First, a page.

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NEW YORK — Liz Claiborne Inc. on Wednesday posted a decline in fourth-quarter profits partly due to stock-option expenses and lower wholesale sales, and said it would significantly expand its retail store count to at least 1,400 units.

Company executives on a conference call with analysts said the firm could have an average of 200 stores across seven formats, or between 150 and 200 units for its brands such as Lucky, Juicy Couture and Sigrid Olsen.

For the quarter ended Dec. 31, net income fell by 5.3 percent to $78.3 million, or 74 cents a diluted share, from $82.7 million, or 75 cents, in the same year-ago period. Sales were essentially flat, inching up by just 0.2 percent to $1.2 billion. Wholesale sales fell by 7.4 percent to $647 million, mostly due to declines in the firm’s domestic Liz Claiborne, Ellen Tracy, Sigrid Olsen and licensed DKNY Jeans men’s businesses. Earnings per share came in ahead of Wall Street estimates by 2 cents.

Paul Charron, chairman and chief executive officer, who will retire and the end of the year, told analysts during the conference call, “In the face of a challenging market environment we are continuing to focus on those things we can control. We’re taking significant steps to take costs out of the business and streamline our operations to more efficiently manage our brand portfolio and more closely align our business with the rapidly changing customer and consumer needs.”

During the quarter, the company discontinued its Kenneth Cole women’s wear license. Wholesale nonapparel sales rose by 11.9 percent to $174 million due to increases primarily in its cosmetics, Juicy Couture, Lucky Brand and midtier handbags, its Money and Sigrid Olsen midtier jewelry and fashion accessories businesses. On the retail front, sales rose 10.4 percent to $368 million, due in part to new store openings, a 6 percent gain in same-store sales in its specialty store business and a 2 percent comps increase in its outlets business.

For the year, income rose by 1.2 percent to $317.4 million, or $2.94 a diluted share, from $313.6 million, or $2.85, last year. Sales gained 4.6 percent to $4.85 billion from $4.63 billion.

“In our view, Liz Claiborne has the strongest portfolio of brands in the apparel industry and the company remains fundamentally solid. Furthermore, its diversified portfolio enables the company to better weather uncontrollable environmental factors that cause extreme duress on some of its key competitors, particularly those that have more exposure to one consumer segment,” wrote analyst Jennifer Black of Jennifer Black & Associates.

This story first appeared in the March 2, 2006 issue of WWD. Subscribe Today.

Black said the company has diversified its exposure to different consumer groups and lessened its exposure to the department store channel by building its own retail businesses.

Charron said on the call that macroeconomic trends such as high energy costs, rising interest rates and concern over increasing inflation all have the consumer pulled in a number of directions that continue to create an uncertain operating environment.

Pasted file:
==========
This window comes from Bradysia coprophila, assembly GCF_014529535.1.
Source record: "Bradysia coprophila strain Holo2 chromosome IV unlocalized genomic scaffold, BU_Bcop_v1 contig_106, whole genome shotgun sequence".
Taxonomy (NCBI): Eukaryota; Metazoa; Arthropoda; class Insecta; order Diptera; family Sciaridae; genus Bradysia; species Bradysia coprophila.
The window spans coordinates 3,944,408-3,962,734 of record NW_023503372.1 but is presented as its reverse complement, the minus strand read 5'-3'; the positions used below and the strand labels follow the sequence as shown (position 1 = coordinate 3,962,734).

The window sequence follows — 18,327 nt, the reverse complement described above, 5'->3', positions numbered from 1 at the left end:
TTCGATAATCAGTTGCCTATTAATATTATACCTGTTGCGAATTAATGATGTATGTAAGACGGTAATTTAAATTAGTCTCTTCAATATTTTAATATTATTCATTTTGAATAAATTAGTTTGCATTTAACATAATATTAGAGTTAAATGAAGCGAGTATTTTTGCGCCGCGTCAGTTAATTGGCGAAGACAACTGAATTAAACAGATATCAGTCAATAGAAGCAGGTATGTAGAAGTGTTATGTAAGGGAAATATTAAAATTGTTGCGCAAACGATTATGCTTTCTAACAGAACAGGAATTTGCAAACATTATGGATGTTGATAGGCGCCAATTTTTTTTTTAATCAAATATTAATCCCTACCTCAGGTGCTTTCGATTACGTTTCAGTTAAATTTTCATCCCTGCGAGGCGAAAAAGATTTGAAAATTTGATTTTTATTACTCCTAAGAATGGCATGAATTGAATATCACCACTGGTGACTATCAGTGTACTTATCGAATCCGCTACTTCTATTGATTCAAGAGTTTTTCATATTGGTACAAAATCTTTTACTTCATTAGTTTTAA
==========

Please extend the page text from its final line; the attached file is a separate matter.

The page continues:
The ceo explained that the company is moving forward on global expansion for its highest growth brands such as Juicy Couture, Lucky Brand, Sigrid Olsen and Mexx. The apparel giant also recently streamlined its operations to enable it to be a “nimbler” organization, one that can increase profitability over time and more effectively integrate future acquisitions.

Charron said the company is looking at multiple merger and acquisition opportunities and is “encouraged by what we see.” He also pointed out to analysts that the company’s acquisition criteria remained unchanged: “We’re interested in brands that occupy unique niches in the marketplace … We are particularly focused on assets that will further bolster our direct-to-consumer, men’s, international and accessories businesses.”

Regarding the company’s retail growth plans, Charron said the plan is “to open between 100 and 125 specialty retail stores globally in 2006,” and that the expectation is to maintain an aggressive store opening pace.

“Each of these brands has a unique aesthetic with an especially clear target consumer and positioning in the marketplace,” Charron added.

Charron said Juicy Couture, for example, “redefines luxury for today’s more casual consumer.” For Lucky, he said the company is “pursuing a strategy that capitalizes on its rock ‘n’ roll, American heritage to create a truly unique, global denim based, lifestyle retailer.”

“For Sigrid Olsen, we’re looking to expand our domestic retail presence by about 20 to 24 stores annually … ultimately envisioning this as a 150-plus store chain,” Charron said.

The company’s retail strategy reflects a growing trend on the supplier side of the market where designers and vendors take greater control of their destinies by becoming more vertical. Companies such as VF Corp., Tommy Hilfiger Corp., Polo Ralph Lauren and Jones Apparel Group have bolstered their retail positions in recent years.

During the call, Charron said in closing he was “very proud” of what has been accomplished since 1994 when the company was dependent on a namesake brand to now a powerful, multibrand, multichannel, multigeography business. He concluded that the end of 2006 is the “ideal time for me to step aside. Twelve years is a long time to sit in one of these chairs.”

He said the search for his successor is ongoing, and involves internal and external candidates.

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